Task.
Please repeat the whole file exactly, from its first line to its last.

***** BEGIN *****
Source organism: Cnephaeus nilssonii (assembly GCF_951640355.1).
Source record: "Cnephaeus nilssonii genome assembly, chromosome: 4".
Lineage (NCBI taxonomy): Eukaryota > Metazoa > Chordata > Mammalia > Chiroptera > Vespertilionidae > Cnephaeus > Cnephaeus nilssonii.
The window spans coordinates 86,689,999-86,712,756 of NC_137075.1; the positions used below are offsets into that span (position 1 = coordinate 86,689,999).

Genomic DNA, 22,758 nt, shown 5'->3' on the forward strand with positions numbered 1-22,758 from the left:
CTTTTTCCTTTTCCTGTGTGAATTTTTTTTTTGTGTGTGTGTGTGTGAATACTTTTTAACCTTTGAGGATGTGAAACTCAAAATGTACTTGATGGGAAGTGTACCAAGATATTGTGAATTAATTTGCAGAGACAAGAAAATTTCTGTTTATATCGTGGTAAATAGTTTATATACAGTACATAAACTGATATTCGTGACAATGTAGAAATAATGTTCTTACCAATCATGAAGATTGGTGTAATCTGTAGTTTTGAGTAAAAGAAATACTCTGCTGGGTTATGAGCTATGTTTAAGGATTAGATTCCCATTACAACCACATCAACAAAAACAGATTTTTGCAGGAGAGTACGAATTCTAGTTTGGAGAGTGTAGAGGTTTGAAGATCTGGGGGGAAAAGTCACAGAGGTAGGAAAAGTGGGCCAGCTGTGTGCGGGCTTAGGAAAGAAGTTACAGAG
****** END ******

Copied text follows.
Source organism: Cnephaeus nilssonii (assembly GCF_951640355.1).
Source record: "Cnephaeus nilssonii genome assembly, chromosome: 4".
Lineage (NCBI taxonomy): Eukaryota > Metazoa > Chordata > Mammalia > Chiroptera > Vespertilionidae > Cnephaeus > Cnephaeus nilssonii.
The window spans coordinates 86,689,999-86,712,756 of NC_137075.1; the positions used below are offsets into that span (position 1 = coordinate 86,689,999).

Genomic DNA, 22,758 nt, shown 5'->3' on the forward strand with positions numbered 1-22,758 from the left:
CTTTTTCCTTTTCCTGTGTGAATTTTTTTTTTGTGTGTGTGTGTGTGAATACTTTTTAACCTTTGAGGATGTGAAACTCAAAATGTACTTGATGGGAAGTGTACCAAGATATTGTGAATTAATTTGCAGAGACAAGAAAATTTCTGTTTATATCGTGGTAAATAGTTTATATACAGTACATAAACTGATATTCGTGACAATGTAGAAATAATGTTCTTACCAATCATGAAGATTGGTGTAATCTGTAGTTTTGAGTAAAAGAAATACTCTGCTGGGTTATGAGCTATGTTTAAGGATTAGATTCCCATTACAACCACATCAACAAAAACAGATTTTTGCAGGAGAGTACGAATTCTAGTTTGGAGAGTGTAGAGGTTTGAAGATCTGGGGGGAAAAGTCACAGAGGTAGGAAAAGTGGGCCAGCTGTGTGCGGGCTTAGGAAAGAAGTTACAGAG